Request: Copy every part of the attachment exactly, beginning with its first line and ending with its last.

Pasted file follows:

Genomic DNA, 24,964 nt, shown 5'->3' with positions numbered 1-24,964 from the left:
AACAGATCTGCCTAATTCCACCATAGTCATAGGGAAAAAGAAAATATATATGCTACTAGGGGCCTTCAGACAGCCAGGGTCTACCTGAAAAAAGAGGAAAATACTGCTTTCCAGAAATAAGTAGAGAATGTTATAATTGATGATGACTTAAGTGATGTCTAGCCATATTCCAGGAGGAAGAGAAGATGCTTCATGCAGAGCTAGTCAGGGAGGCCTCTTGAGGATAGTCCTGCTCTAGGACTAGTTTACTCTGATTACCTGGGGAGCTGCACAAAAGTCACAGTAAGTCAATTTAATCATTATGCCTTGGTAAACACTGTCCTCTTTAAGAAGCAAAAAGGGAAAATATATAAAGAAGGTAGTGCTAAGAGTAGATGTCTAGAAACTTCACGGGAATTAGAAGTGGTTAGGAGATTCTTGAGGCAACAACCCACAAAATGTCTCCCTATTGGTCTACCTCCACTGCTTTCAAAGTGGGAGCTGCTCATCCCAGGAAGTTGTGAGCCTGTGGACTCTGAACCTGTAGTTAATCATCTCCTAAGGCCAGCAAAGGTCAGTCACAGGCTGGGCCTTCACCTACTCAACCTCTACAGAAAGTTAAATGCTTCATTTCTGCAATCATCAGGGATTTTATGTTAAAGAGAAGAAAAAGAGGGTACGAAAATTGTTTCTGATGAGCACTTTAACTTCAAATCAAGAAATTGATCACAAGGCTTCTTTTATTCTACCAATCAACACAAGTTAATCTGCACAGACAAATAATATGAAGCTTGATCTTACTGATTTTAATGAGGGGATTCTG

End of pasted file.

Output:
Genomic DNA, 24,964 nt, shown 5'->3' with positions numbered 1-24,964 from the left:
AACAGATCTGCCTAATTCCACCATAGTCATAGGGAAAAAGAAAATATATATGCTACTAGGGGCCTTCAGACAGCCAGGGTCTACCTGAAAAAAGAGGAAAATACTGCTTTCCAGAAATAAGTAGAGAATGTTATAATTGATGATGACTTAAGTGATGTCTAGCCATATTCCAGGAGGAAGAGAAGATGCTTCATGCAGAGCTAGTCAGGGAGGCCTCTTGAGGATAGTCCTGCTCTAGGACTAGTTTACTCTGATTACCTGGGGAGCTGCACAAAAGTCACAGTAAGTCAATTTAATCATTATGCCTTGGTAAACACTGTCCTCTTTAAGAAGCAAAAAGGGAAAATATATAAAGAAGGTAGTGCTAAGAGTAGATGTCTAGAAACTTCACGGGAATTAGAAGTGGTTAGGAGATTCTTGAGGCAACAACCCACAAAATGTCTCCCTATTGGTCTACCTCCACTGCTTTCAAAGTGGGAGCTGCTCATCCCAGGAAGTTGTGAGCCTGTGGACTCTGAACCTGTAGTTAATCATCTCCTAAGGCCAGCAAAGGTCAGTCACAGGCTGGGCCTTCACCTACTCAACCTCTACAGAAAGTTAAATGCTTCATTTCTGCAATCATCAGGGATTTTATGTTAAAGAGAAGAAAAAGAGGGTACGAAAATTGTTTCTGATGAGCACTTTAACTTCAAATCAAGAAATTGATCACAAGGCTTCTTTTATTCTACCAATCAACACAAGTTAATCTGCACAGACAAATAATATGAAGCTTGATCTTACTGATTTTAATGAGGGGATTCTG